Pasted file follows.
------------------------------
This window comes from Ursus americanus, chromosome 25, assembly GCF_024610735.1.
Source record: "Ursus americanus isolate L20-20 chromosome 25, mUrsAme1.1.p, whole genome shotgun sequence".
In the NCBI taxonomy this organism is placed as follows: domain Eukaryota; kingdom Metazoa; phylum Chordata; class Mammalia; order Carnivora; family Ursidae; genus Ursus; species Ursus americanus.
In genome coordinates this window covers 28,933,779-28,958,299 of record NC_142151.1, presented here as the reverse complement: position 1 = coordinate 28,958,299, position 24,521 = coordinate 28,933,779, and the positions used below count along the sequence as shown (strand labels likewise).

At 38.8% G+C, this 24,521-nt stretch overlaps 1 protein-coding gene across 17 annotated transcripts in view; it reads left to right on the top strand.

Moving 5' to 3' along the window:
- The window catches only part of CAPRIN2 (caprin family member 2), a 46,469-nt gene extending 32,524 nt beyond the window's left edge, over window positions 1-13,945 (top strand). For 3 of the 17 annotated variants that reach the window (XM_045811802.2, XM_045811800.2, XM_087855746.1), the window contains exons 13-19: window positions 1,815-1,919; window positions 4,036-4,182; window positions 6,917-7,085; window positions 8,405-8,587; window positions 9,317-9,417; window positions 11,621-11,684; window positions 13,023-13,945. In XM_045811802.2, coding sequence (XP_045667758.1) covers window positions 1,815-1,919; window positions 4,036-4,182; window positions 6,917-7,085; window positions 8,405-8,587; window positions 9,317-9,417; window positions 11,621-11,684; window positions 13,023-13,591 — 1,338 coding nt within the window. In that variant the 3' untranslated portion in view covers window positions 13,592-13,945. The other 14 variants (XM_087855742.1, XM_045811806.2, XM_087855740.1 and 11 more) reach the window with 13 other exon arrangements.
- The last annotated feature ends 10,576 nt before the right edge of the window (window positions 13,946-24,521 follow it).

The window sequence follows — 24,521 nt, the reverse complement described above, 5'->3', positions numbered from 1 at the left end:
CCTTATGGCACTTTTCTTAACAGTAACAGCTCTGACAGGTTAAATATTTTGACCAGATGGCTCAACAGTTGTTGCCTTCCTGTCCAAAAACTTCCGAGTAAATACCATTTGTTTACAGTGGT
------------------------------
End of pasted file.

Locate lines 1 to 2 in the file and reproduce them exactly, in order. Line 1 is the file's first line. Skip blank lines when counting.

This window comes from Ursus americanus, chromosome 25, assembly GCF_024610735.1.
Source record: "Ursus americanus isolate L20-20 chromosome 25, mUrsAme1.1.p, whole genome shotgun sequence".